The Alan Sondheim Mail Archive


"The Gaga Films," by Jennifer

I went to the cinema on the tram down the hill. I often went this way for
other reasons but wasn't sure where I was. I was in company of a couple of
experimental filmmakers. They told me about the place. It was in a clap-
board house remodeled as an underground film venue. It was $15 to get in.
I only had $8 Canadian. I left and came back; I found $14 US. I hoped I
could make up the difference. They were talking about "The Gaga" - the two
films about "The Gaga" - and had I seen them? The films were the most
politically astute of the century. "The Gaga" was also "La Gaga" and I
hadn't seen them. I was missing so much. "The Gaga" wasn't playing that


"The Gaga" is the violent absurdity that drives late capitalism. "The
Gaga" has always existed, but was quiescent under traditional capitalism -
it could never appear under hierarchy, but only interstitially in the
Network. As the Network grew, through late-capitalism and postmodernity
into terror, The Gaga appeared - first as a peripheral symptom, then
increasingly as an engine driving the whole. The Gaga is a projection,
perhaps derived from Cruickshank's 19th-century Locomotive - "They've gone
loco" - images of the confluence of steam and imperial capital. The Gaga,
like the Japanese Kappa, is a figure at once vulnerable and dangerous. It
is vulnerable because it resides in the Network, a post-Situationist
entity susceptible to major and minor illness or decay - through the
strategic application of hacking and other disruptive techniques. The Gaga
is utterly inhuman, nonhuman, inhumane; all of The Gaga films are in
black-and-white, as if to indicate, from the mode of representation
itself, the structural and nodal nature of The Gaga. The Gaga is most
often described in these films by means of chalkboard lectures, diagrams
in pencil, voice-overs, and talks. Computers and digital effects are
rarely used; they are the centrifugal residue of The Gaga, incapable of
anything more. It seems paradoxical that The Gaga both underlies the skein
and is within it; the skein is its flesh and blood, and a computer repre-
sentation would be nothing more than a desiccated and useless sample of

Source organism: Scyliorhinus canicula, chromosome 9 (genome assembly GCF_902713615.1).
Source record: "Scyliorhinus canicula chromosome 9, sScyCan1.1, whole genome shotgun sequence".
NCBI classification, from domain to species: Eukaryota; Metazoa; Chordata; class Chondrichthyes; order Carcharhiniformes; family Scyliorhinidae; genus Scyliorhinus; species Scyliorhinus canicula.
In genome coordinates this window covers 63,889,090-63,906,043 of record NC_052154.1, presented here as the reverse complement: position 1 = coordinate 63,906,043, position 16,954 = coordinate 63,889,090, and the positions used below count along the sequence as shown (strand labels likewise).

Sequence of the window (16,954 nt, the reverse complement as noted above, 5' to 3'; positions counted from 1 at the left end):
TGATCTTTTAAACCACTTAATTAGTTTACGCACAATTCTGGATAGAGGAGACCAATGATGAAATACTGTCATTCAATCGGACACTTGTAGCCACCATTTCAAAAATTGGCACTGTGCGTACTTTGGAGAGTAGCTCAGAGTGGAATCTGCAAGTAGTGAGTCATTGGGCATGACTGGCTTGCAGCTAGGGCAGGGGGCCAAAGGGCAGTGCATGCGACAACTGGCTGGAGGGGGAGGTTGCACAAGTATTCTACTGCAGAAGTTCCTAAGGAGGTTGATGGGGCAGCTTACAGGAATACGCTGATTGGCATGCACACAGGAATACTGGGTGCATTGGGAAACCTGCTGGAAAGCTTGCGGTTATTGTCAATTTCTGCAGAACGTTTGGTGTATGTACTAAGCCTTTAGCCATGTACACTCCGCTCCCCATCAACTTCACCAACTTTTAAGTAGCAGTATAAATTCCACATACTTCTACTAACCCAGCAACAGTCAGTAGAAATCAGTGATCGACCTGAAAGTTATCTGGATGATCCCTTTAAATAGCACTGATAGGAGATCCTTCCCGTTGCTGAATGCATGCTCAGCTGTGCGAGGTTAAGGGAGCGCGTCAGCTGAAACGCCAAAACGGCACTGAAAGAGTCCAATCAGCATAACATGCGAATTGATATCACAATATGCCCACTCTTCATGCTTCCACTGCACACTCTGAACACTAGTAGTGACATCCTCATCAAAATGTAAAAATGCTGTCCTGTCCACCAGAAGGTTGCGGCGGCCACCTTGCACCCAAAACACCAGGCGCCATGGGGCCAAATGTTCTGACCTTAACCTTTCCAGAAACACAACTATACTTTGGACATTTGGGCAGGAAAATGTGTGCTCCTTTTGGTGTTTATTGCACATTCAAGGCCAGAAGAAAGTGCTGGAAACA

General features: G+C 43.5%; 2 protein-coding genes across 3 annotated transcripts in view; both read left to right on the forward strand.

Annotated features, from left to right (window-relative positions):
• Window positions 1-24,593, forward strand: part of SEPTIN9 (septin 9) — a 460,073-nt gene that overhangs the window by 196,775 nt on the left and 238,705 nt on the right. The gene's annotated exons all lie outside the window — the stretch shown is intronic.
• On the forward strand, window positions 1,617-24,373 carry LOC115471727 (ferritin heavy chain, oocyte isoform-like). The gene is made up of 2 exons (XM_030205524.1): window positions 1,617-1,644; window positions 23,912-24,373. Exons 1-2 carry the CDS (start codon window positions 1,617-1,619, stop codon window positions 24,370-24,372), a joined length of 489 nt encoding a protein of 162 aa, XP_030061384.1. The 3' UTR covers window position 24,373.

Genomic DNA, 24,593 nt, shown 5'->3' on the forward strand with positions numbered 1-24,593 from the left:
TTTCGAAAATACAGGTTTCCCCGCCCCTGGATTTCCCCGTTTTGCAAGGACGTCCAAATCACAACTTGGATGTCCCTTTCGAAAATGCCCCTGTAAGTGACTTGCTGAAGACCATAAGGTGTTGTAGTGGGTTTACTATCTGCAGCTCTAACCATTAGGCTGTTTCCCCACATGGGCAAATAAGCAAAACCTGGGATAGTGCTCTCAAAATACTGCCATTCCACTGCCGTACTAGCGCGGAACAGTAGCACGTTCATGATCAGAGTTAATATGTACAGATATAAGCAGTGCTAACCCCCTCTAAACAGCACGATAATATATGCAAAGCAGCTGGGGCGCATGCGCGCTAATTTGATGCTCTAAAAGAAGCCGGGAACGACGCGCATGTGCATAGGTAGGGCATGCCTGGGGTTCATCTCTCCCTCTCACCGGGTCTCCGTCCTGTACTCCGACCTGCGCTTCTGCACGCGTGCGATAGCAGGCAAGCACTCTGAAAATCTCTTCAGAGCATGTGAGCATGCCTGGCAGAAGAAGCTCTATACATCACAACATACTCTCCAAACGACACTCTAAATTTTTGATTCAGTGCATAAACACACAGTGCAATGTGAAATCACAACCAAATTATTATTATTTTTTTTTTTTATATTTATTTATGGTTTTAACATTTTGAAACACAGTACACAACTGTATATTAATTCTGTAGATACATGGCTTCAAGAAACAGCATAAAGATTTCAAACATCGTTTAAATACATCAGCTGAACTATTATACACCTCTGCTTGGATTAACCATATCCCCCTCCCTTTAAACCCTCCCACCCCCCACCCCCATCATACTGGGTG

its tissue. For it is clear that The Gaga is continually in process, that
it participates in the quantum states known as superimpositions, that it
is always extended beyond itself, non-boolean, gestural, genderless. A
feminist professor appears in one of the films, delineating The Gaga,
demonstrating its difference and distinction from a feminist fluidity that
absorbs and gives, breaks down the transitive. She, like all other actors
in these works, is defined as such - "a feminist professor" - in subtitles
that also list "a working-class hero" - "a factory worker" - "a consumer"
- even though an attempt is made, beyond analysis, to develop a romance -
"a lover" - "another lover" - against the constant and broken, jump-cut
description that constitutes the style of the films. The Gaga alone, like
the Virgin of the Virgin Mary, like the sealed womb, is never described,
always clothed in the Network. It is clear that The Gaga is part of the
distribution of the films, that the audience, as in violent pornography,
is implicated, just as The Gaga is implacable. The implacability is
portrayed in terms of gray zones; the black-and-white occupies, for the
most part, an uneasy middle ground, most of the time. There are never any
"true" whites, "true" brightness, in the films; instead, starting from an
upper middle gray, the films descend into murky darkness, as if they were
reproduced several times over, from an earlier, and now lost, model. The
result of all of this is a clear indication that we, ourselves, have lost
the power of brilliance, of brightness, of that clear light permitting
analysis; instead, our theoretical explanations begin in that gray area
where language proliferates, cut off from the clarity of projection and
representation. These explanations likewise descend into darkness, where
they are part and parcel of the substance of the world, where they are
within and without, suffused with The Gaga, from which, like the real
weight of the curtain of iron, there is no escape. It is no wonder that
both films are titled "The Gaga" as well; the resulting confusion in talk
and analysis (some speak of "Gaga A," "Gaga B," "First and Second Gaga,"
etc.) only serves to reconfirm their internal direction. If there is any
brilliance in the world, it is clear, it is to be found in the films
themselves; nowhere else in culture is analysis so devastating, accurate,
and beyond recall. The films are undated; the names of the participants
involved are never given; even their origin remains, not a mystery, but
simply unknown. Go see "The Gaga"; everything else falls, into place.


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